14 Responses to “Four Things I Forgot about Winter Bike Commuting (In Eight Short Months)”

  1. Dr. M says:

    Commical but very true. I can’t stress how important lights are in winter. Even without snow, darker shorter days mean you need to step up your visibility game. I try to place lights everywhere. On the bike frame, yes but also on my Panniers and messenger bags. Great article and hats (or helmets) off to you!

  2. Graham says:

    Great post, thanks for the reminders! A little crazy that you’ve got your first winter riding before your fellow cyclists here in southern ontario!

  3. Jesse says:

    Thanks for the reminders there Ted -

    Here in the Great Damp Northwest we mostly deal with frigid temps and soaking downpours this time of year. You quickly learn a couple of important lessons:

    - Wool is your friend
    - Water runs down arms just as well as down hills, therefore gloves with high gauntlets that you can tighten down (under the jacket sleeve, he reminded himself halfway home) are also your friend
    - $10 amber lensed work glasses from the hardware store work just as well as expensive riding glasses, and you don’t cry when you forget them…somewhere
    - There’s nothing dorky about GoreTex socks

    Oh, and waterproof lights are more expensive but so are ambulance rides – so really it’s your call…

  4. BluesCat says:

    Yeah, boy howdy, Ted, I know exactly where you’re coming from. That’s why I have the …

    Official BluesCat Checklist for Winter Bicycling in Phoenix, Arizona

    1. Zip up your windbreaker.

    Hehehehehehehehe

  5. Cyclelogical says:

    Really funny post and very easy to relate. We are just waiting on the frozen tundra here in Milwaukee, WI.

  6. ray says:

    All us commuters seem to always have 1 type of ride like this in us. We somehow TOTALLY forget what full-winter riding is and what it requires.

    Been there, done that. Glad to see I’m not the only one! :)

  7. mombrakesforbikes says:

    Riding in falling snow is difficult, but what scared me the most about riding a bicycle during winters in Minnesota was the tendency for snow to partially melt on sunny days, then freeze overnight and turn into a shiny glaze of frozen-hard ice all over the streets and sidewalks. It was hard just driving a car over the stuff, but on a bicycle it was downright treacherous. St. Paul, where I spent my last two years in the state, is built on river bluffs, so I often had to ride on hilly roads which were impossible to climb when iced over, and screaming scary to go downhill on. Even with studded tires I had a tough time staying upright, and forget about braking on those slippery intersections. There’s this one street I still have nightmares about, after I almost skidded into the path of a delivery truck one relatively mild February day.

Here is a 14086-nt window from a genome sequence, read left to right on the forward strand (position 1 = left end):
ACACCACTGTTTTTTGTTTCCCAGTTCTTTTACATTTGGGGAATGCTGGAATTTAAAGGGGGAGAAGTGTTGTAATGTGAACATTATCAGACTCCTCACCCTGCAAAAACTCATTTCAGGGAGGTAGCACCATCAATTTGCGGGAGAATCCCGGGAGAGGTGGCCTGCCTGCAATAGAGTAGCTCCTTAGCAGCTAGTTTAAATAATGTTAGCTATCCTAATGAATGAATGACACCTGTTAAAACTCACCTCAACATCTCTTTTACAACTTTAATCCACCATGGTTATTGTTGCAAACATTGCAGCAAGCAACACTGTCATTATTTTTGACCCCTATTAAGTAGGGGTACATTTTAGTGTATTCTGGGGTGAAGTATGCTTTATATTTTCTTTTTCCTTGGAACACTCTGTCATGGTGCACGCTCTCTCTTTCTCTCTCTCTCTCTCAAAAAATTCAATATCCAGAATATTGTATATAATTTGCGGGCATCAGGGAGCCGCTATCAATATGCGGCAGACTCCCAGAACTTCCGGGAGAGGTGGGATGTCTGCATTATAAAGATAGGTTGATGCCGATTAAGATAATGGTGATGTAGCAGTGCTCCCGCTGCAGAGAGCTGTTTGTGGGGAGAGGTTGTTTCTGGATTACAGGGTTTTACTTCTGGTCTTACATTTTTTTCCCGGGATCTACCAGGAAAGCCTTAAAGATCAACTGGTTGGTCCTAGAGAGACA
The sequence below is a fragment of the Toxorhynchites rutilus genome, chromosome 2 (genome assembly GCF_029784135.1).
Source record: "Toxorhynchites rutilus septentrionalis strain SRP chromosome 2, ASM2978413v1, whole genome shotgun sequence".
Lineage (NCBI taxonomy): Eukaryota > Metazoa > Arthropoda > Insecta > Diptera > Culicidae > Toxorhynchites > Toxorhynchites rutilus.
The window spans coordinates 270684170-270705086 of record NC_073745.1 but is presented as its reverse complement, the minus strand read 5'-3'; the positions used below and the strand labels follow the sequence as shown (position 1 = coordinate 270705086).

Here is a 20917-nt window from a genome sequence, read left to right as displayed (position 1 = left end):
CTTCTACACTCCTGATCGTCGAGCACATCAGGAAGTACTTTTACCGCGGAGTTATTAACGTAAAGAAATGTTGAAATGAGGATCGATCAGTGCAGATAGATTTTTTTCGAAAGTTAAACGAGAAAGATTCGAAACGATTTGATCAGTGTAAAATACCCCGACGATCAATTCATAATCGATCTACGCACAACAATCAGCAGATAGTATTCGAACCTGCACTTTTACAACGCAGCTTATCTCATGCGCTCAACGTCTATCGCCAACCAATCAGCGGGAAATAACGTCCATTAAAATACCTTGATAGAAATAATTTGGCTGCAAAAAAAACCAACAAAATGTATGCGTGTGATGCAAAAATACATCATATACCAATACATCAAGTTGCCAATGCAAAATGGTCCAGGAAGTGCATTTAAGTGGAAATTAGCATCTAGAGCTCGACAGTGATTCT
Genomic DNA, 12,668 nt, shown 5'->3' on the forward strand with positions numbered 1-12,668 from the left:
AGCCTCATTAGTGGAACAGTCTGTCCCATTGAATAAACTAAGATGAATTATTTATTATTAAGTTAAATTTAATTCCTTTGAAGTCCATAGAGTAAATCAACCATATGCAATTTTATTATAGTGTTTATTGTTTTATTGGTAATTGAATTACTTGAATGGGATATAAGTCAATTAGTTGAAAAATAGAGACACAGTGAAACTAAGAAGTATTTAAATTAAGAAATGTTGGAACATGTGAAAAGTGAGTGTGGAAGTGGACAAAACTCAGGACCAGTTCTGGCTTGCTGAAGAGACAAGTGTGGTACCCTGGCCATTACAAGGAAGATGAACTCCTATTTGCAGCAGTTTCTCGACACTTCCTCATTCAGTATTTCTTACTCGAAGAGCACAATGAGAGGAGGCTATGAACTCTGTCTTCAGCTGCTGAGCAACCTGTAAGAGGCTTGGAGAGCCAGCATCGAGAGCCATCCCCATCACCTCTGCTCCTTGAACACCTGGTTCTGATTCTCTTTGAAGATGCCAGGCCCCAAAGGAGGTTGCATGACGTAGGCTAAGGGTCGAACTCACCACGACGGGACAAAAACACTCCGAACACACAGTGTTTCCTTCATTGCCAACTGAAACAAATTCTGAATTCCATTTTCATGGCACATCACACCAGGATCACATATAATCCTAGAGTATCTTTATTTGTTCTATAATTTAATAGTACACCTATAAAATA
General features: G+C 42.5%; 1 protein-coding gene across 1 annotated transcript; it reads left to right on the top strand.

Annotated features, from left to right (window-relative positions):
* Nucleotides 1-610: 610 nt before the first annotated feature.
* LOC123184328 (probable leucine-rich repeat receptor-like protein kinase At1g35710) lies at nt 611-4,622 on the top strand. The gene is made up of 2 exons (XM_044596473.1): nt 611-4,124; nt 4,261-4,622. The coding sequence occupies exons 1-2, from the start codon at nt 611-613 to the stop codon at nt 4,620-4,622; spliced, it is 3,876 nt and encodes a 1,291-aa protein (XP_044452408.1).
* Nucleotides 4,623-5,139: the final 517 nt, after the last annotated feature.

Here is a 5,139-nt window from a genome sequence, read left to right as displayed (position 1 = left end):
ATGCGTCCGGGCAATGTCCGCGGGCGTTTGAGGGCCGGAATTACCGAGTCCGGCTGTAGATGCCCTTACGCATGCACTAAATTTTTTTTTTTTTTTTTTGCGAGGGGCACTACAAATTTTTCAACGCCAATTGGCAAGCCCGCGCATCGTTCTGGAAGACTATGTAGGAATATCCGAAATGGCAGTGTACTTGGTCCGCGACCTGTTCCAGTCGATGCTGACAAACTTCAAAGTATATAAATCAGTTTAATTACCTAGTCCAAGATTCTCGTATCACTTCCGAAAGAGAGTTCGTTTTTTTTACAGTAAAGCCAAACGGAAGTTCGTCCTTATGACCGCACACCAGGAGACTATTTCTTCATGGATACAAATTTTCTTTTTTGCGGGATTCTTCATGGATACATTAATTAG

Then there was the time I drove my neighbor to the emergency room after he got third-degree frostbite on his face riding his bike to work in subzero windchill…. But anyway, I’m so glad I live in California now, where the worst thing I have to worry about in the winter is tule fog. Bright safety lights, reflective clothing and avoiding heavily trafficked roads are the best way to deal with that hazard.

  8. bharat says:

    Hi Ted,
    This article makes for a wonderful reading. Its funny and condescending at the same time. I agree with almost everything you have written. For people worried about visibility on a winter day have a look at this post:
    http://fietsmetfriets.blogspot.com/2011/12/pimp-my-bike.html

    I saw one of these lights a few days ago in Rotterdam. They stand out (and in a good way), believe me.

    • Ted Johnson says:

      Its funny and condescending at the same time.

      I hope that it was clear that, “It gets dark early, stupid” and “…doesn’t mean it’s remembered, fool” were both from my internal dialog — and not directed at our readers.

  9. Jack says:

    Well played Sir!

    Thanks for the chuckle.

  10. Bob says:

    Great, humerous post. While a little “anal” the checklist is actually a great idea. I put it on my list of things to have for first snowy ride.

  11. Dixey3 says:

    Living in Boston, MA I’ve been considering a year round bike commute to work. It’s 13 miles round trip but the ice has always been a fear. Well, the ice and the drivers around me. Thanks for this post. It helps. Favorite term that made me laugh: “climate-controlled coffin”

  12. Matthew says:

    This summer was my first attempt at commuting to work. I did pretty well. Well enough I was able to complete the crazy 100 mile Tour De Prarie. Cheyenne to Larimie. Did I say there was wind? This site has been my favorite asset. I’m contemplating the winter commute… even if I could just do it a few times. My biggest problem is I have to be at work by 6am and its a 12.5 mile ride one way. Happy New Year everyone!

  13. Chace says:

    Sell the vehicle! Why isn’t your wife bycycling with you? Hobby cyclists…

Leave a Reply